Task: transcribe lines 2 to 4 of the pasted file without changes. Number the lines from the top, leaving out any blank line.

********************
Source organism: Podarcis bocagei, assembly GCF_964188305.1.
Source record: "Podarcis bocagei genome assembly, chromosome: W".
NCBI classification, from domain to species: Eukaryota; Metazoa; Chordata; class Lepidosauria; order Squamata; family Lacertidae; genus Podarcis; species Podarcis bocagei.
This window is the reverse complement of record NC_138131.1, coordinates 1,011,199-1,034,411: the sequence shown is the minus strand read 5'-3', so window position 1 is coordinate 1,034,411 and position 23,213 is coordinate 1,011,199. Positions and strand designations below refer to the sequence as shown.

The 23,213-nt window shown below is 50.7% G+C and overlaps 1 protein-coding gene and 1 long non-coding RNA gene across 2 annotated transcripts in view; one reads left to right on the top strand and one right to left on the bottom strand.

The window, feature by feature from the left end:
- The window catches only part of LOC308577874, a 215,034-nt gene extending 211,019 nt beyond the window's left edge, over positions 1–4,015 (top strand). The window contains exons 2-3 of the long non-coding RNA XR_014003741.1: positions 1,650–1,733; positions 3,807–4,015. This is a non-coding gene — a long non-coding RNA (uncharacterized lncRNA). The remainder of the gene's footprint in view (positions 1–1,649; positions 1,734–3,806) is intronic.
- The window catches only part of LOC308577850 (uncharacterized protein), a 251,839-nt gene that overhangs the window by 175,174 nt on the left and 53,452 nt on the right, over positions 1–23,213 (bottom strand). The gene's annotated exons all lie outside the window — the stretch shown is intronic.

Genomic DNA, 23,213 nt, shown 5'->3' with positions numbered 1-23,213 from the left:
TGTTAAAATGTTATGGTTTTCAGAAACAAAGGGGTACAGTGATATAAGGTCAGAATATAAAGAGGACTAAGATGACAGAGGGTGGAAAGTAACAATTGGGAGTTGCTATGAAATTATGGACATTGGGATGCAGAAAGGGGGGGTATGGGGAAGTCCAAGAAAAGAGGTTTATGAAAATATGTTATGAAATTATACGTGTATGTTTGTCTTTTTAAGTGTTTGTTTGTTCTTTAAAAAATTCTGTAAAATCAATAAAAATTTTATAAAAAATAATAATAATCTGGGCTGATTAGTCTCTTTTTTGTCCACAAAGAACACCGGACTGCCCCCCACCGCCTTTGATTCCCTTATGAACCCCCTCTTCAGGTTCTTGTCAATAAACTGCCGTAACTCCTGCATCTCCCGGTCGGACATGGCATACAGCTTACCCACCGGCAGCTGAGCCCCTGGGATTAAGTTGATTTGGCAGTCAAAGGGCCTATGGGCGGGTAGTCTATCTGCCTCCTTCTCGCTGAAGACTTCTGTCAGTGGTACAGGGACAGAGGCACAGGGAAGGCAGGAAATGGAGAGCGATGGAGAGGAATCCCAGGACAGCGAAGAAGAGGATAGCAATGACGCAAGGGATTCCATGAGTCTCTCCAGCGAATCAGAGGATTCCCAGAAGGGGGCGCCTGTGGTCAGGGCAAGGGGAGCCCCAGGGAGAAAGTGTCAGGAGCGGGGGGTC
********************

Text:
Source record: "Podarcis bocagei genome assembly, chromosome: W".
NCBI classification, from domain to species: Eukaryota; Metazoa; Chordata; class Lepidosauria; order Squamata; family Lacertidae; genus Podarcis; species Podarcis bocagei.
This window is the reverse complement of record NC_138131.1, coordinates 1,011,199-1,034,411: the sequence shown is the minus strand read 5'-3', so window position 1 is coordinate 1,034,411 and position 23,213 is coordinate 1,011,199. Positions and strand designations below refer to the sequence as shown.